9.15am Return from the muddy two-mile hike to and from school drop-off. 9.40am Arrive in church No I to set out forty chairs and six tables for the community singing group. Commence nine commutes down the aisle with the water jug to fill up the tea urn. 11.00am  Serve tea to 107 singers. 11.20am  Wash up 107 tea cups in the last three inches of hot water dispensed by the tea urn. Noon Clear away forty chairs and six tables. 1.30pm Chaperone the Vicar's cassock on an emergency dash to the dry cleaner. 2.40pm Repeat the muddy mile to church No II by the school to fill the tea urn. 3.15pm Serve tea and squash to 13 parents and children. 4.15pm Clear away 13 tea and squash cups and mop juvenile footprints off the new laminate in the church hall. 5.00pm Start writing a press release on the Heritage Lottery grant towards the church organ appeal . 5.30pm Return to church No I to make up 12 mattresses for the winter night shelter. Set out three tables and 14 c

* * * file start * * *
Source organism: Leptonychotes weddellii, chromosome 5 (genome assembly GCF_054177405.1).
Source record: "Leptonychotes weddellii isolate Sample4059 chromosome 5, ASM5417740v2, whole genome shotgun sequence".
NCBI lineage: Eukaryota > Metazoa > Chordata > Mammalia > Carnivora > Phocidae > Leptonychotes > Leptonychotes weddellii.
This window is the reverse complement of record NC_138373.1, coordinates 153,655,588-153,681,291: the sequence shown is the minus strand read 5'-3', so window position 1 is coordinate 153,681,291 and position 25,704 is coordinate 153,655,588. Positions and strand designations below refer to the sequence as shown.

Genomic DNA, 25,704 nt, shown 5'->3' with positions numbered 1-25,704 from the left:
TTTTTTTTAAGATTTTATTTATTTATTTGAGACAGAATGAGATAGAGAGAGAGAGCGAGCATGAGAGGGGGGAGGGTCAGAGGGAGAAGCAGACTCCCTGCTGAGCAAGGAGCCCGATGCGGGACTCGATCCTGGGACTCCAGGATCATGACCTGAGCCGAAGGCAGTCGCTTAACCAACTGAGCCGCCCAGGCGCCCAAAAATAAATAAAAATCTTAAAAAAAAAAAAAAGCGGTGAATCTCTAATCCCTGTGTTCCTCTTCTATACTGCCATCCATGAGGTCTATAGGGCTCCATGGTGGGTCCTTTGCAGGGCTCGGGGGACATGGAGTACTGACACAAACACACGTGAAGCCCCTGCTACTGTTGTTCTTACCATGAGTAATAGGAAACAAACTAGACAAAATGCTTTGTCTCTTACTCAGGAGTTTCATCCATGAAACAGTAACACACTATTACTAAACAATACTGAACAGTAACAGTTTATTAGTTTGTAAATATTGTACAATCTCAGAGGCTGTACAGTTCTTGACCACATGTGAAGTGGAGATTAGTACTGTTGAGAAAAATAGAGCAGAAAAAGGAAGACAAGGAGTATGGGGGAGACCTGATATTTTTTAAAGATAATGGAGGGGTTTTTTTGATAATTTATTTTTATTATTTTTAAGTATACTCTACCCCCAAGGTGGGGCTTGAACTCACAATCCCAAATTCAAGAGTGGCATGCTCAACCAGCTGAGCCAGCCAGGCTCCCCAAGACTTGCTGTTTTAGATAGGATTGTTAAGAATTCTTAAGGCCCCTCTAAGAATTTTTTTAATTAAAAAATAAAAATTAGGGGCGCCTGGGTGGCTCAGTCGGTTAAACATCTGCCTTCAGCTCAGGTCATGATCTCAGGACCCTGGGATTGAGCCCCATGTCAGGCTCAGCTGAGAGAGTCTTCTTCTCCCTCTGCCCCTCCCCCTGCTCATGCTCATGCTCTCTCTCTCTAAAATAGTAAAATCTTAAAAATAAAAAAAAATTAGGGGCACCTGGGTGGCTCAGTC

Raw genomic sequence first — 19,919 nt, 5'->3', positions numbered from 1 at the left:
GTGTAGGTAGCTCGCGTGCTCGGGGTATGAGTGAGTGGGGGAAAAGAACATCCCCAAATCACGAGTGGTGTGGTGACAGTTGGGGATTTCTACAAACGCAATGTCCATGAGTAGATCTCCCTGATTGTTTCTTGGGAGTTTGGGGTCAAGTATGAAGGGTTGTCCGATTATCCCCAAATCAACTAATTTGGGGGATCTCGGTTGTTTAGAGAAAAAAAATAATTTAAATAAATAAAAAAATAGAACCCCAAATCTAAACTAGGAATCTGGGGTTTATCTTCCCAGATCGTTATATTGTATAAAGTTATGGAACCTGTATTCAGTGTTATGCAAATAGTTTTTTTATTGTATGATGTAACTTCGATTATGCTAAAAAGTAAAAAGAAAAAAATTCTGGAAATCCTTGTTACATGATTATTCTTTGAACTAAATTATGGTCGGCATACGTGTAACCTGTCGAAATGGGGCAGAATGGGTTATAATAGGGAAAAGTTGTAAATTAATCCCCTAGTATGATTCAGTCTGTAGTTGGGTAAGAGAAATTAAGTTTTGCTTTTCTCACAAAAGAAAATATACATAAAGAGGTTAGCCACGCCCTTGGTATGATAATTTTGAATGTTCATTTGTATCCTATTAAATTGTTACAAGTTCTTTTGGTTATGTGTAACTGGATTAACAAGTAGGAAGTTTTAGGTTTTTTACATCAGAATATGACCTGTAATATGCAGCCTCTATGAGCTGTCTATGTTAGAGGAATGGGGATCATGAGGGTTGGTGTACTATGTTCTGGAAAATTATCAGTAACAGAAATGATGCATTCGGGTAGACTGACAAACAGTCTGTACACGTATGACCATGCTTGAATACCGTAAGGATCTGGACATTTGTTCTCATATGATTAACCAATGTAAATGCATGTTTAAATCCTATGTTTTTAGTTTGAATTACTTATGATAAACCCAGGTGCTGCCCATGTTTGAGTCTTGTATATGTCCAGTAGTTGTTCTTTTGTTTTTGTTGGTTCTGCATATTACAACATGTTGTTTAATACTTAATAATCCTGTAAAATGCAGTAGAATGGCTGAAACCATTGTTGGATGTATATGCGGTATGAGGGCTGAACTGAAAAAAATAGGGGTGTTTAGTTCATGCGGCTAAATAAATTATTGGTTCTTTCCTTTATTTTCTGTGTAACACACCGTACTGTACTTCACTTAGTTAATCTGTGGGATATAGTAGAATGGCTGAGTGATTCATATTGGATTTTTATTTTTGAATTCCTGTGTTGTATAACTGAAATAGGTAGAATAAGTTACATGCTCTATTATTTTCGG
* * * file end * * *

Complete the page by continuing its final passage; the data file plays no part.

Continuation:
Sunday School

It's 8.53am. In seven minutes my Sunday school is due to start a mile up the road, unless, by divine providence, the Vicar has forgotten his sermon notes again and has to dash back home to retrieve them. I am supposed to be in the church hall laying out pots of craft glue and orange plastic chairs for my handful of young charges. Instead I am on my knees in the vicarage guest room, rummaging through the wardrobe for a ball of brown wool. It's impossible, I've realised, to explain the baptism of Jesus without brown wool. All I can find is a skein of glittery red tapestry thread. Jesus and John the Baptist will have to be scarlet-headed punk rockers rearing out of a tissue-paper River Jordan. It's now 8.57am. Only the 10-year-old is coated and shod, ready for the high-octane speed trip in the Skoda. The 12-year-old is lying across her bed wearing one leg of a pair of track suit bottoms and diamante headphones. The amorous agonies of Jesse J have deafened her to my bel